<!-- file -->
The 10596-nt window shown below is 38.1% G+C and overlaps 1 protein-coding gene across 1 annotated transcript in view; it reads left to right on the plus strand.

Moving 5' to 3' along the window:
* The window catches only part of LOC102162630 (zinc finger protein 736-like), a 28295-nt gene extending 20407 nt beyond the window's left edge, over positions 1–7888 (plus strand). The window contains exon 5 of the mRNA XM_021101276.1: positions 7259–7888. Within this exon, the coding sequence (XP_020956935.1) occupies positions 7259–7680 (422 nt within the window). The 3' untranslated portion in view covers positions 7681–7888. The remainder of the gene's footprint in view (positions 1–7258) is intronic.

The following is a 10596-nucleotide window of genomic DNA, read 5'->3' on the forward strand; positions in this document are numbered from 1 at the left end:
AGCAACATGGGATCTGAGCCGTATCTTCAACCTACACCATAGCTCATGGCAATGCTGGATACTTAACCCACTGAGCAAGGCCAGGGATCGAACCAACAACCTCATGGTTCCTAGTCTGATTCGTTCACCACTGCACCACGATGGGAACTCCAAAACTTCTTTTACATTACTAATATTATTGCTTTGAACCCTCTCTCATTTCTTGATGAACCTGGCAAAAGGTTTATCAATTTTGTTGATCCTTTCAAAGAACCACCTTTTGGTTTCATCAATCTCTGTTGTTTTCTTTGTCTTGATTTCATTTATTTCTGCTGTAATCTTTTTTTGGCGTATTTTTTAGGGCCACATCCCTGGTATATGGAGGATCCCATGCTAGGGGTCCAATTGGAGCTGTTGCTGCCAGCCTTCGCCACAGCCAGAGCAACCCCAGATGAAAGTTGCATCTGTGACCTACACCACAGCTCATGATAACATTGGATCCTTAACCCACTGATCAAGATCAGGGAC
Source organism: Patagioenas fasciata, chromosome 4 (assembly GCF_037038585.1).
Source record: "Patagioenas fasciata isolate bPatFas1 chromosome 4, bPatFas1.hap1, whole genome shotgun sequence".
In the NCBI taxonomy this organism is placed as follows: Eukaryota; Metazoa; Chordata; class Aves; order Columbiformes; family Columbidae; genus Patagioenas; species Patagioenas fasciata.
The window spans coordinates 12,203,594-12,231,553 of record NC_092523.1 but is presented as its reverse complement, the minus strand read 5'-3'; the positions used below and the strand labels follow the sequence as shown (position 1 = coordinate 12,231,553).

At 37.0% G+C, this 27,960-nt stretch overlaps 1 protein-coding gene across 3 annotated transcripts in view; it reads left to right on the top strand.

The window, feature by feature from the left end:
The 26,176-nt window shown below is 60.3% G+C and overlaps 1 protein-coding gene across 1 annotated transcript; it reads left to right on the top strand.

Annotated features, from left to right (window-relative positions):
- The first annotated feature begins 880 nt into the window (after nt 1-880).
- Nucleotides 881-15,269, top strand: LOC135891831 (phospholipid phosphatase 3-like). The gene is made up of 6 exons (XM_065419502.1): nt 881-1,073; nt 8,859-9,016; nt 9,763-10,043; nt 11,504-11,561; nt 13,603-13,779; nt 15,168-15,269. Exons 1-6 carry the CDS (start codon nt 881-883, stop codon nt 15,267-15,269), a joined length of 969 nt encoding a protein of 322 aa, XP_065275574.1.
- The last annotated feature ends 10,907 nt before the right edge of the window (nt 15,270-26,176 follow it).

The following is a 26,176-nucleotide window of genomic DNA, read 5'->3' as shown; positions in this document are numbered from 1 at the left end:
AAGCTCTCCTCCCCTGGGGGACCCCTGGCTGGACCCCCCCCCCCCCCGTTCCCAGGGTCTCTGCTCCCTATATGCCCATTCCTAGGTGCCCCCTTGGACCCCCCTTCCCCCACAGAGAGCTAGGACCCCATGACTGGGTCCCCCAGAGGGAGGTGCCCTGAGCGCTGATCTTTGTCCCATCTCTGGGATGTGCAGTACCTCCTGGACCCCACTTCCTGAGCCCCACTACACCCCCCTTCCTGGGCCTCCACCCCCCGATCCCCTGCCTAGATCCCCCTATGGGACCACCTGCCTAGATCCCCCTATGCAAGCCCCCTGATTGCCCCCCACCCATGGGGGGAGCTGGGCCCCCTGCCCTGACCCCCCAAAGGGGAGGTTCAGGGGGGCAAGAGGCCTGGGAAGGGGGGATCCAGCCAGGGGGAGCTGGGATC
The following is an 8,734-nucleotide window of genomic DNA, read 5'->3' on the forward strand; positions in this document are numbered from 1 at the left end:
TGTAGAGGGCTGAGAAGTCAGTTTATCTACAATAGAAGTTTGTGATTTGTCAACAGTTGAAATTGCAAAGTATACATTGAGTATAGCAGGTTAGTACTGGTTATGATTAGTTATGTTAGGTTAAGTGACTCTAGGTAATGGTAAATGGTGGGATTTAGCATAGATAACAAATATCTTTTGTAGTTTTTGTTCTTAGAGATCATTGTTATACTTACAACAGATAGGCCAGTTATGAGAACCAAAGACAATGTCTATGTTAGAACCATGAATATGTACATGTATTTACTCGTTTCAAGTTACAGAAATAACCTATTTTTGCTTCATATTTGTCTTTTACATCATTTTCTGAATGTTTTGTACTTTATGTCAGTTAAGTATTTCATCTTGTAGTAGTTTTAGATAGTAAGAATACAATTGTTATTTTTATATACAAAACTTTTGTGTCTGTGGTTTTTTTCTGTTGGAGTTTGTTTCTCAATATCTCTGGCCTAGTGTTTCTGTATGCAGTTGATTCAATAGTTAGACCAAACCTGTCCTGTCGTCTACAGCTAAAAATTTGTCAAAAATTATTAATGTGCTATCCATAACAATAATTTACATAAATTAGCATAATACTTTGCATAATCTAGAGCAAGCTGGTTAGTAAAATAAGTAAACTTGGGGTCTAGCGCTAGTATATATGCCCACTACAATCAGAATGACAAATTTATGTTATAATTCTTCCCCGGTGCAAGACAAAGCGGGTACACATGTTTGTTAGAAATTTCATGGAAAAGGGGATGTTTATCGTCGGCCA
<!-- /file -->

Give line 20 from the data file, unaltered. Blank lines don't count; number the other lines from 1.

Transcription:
TGTAGAGGGCTGAGAAGTCAGTTTATCTACAATAGAAGTTTGTGATTTGTCAACAGTTGAAATTGCAAAGTATACATTGAGTATAGCAGGTTAGTACTGGTTATGATTAGTTATGTTAGGTTAAGTGACTCTAGGTAATGGTAAATGGTGGGATTTAGCATAGATAACAAATATCTTTTGTAGTTTTTGTTCTTAGAGATCATTGTTATACTTACAACAGATAGGCCAGTTATGAGAACCAAAGACAATGTCTATGTTAGAACCATGAATATGTACATGTATTTACTCGTTTCAAGTTACAGAAATAACCTATTTTTGCTTCATATTTGTCTTTTACATCATTTTCTGAATGTTTTGTACTTTATGTCAGTTAAGTATTTCATCTTGTAGTAGTTTTAGATAGTAAGAATACAATTGTTATTTTTATATACAAAACTTTTGTGTCTGTGGTTTTTTTCTGTTGGAGTTTGTTTCTCAATATCTCTGGCCTAGTGTTTCTGTATGCAGTTGATTCAATAGTTAGACCAAACCTGTCCTGTCGTCTACAGCTAAAAATTTGTCAAAAATTATTAATGTGCTATCCATAACAATAATTTACATAAATTAGCATAATACTTTGCATAATCTAGAGCAAGCTGGTTAGTAAAATAAGTAAACTTGGGGTCTAGCGCTAGTATATATGCCCACTACAATCAGAATGACAAATTTATGTTATAATTCTTCCCCGGTGCAAGACAAAGCGGGTACACATGTTTGTTAGAAATTTCATGGAAAAGGGGATGTTTATCGTCGGCCA